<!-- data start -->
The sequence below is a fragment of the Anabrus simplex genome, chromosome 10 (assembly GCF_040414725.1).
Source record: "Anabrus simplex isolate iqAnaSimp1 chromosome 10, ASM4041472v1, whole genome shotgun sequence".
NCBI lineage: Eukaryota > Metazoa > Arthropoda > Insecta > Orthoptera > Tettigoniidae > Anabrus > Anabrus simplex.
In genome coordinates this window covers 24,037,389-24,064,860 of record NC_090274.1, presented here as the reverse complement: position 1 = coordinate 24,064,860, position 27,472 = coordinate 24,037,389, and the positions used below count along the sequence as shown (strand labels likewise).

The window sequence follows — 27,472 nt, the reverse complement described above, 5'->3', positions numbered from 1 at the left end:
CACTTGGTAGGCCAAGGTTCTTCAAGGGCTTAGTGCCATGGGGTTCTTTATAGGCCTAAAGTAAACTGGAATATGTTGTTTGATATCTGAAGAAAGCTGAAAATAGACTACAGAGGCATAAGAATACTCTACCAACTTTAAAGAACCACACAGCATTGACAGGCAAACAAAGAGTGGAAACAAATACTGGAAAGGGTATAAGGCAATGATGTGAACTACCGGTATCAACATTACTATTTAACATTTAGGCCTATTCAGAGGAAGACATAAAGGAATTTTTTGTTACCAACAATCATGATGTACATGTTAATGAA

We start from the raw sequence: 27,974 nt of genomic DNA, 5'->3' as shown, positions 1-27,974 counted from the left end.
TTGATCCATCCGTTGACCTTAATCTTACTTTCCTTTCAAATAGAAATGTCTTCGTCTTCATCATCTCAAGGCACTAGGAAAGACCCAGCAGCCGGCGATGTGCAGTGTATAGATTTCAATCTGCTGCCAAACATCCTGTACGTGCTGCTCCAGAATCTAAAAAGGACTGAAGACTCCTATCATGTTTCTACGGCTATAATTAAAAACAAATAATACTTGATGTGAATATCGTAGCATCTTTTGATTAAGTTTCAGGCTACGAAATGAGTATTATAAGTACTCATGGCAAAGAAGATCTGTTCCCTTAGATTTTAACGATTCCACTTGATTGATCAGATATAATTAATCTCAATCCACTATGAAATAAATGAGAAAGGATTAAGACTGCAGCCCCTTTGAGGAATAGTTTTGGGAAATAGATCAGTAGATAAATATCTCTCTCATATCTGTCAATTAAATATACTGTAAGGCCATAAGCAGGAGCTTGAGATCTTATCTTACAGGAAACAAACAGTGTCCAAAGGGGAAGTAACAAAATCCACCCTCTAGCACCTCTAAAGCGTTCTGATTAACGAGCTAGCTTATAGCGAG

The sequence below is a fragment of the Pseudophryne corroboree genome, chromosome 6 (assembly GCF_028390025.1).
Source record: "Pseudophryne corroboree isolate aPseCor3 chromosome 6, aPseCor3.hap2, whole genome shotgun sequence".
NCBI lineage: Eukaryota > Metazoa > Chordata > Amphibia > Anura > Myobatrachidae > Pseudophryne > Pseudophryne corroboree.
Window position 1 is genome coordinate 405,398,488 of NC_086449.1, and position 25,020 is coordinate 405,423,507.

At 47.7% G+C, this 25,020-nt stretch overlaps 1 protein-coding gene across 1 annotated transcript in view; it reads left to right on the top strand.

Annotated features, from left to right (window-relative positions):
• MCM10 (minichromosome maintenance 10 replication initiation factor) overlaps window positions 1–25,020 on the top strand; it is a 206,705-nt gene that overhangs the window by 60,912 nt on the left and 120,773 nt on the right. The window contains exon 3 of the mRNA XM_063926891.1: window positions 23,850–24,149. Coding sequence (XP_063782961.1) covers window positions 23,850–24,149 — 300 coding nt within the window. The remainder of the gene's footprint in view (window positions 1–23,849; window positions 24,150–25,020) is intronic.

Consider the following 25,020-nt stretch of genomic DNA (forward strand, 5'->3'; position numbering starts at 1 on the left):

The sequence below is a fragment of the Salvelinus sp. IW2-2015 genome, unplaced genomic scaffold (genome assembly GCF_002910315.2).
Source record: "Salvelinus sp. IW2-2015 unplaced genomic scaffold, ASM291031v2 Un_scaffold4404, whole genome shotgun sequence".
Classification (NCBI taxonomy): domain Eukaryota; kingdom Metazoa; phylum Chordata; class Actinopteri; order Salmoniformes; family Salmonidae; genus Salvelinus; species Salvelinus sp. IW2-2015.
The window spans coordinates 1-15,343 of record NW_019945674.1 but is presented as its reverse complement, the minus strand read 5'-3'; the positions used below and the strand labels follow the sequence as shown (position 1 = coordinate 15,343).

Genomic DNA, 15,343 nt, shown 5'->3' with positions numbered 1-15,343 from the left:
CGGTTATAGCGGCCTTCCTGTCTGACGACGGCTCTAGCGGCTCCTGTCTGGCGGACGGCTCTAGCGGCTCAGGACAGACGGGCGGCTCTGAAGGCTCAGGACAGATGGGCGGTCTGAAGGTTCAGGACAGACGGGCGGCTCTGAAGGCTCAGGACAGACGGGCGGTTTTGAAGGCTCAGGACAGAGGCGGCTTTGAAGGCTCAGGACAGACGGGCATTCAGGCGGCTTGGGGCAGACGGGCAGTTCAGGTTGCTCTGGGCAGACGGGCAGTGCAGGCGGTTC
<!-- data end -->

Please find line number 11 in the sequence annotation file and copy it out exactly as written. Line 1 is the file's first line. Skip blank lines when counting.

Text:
NCBI lineage: Eukaryota > Metazoa > Chordata > Amphibia > Anura > Myobatrachidae > Pseudophryne > Pseudophryne corroboree.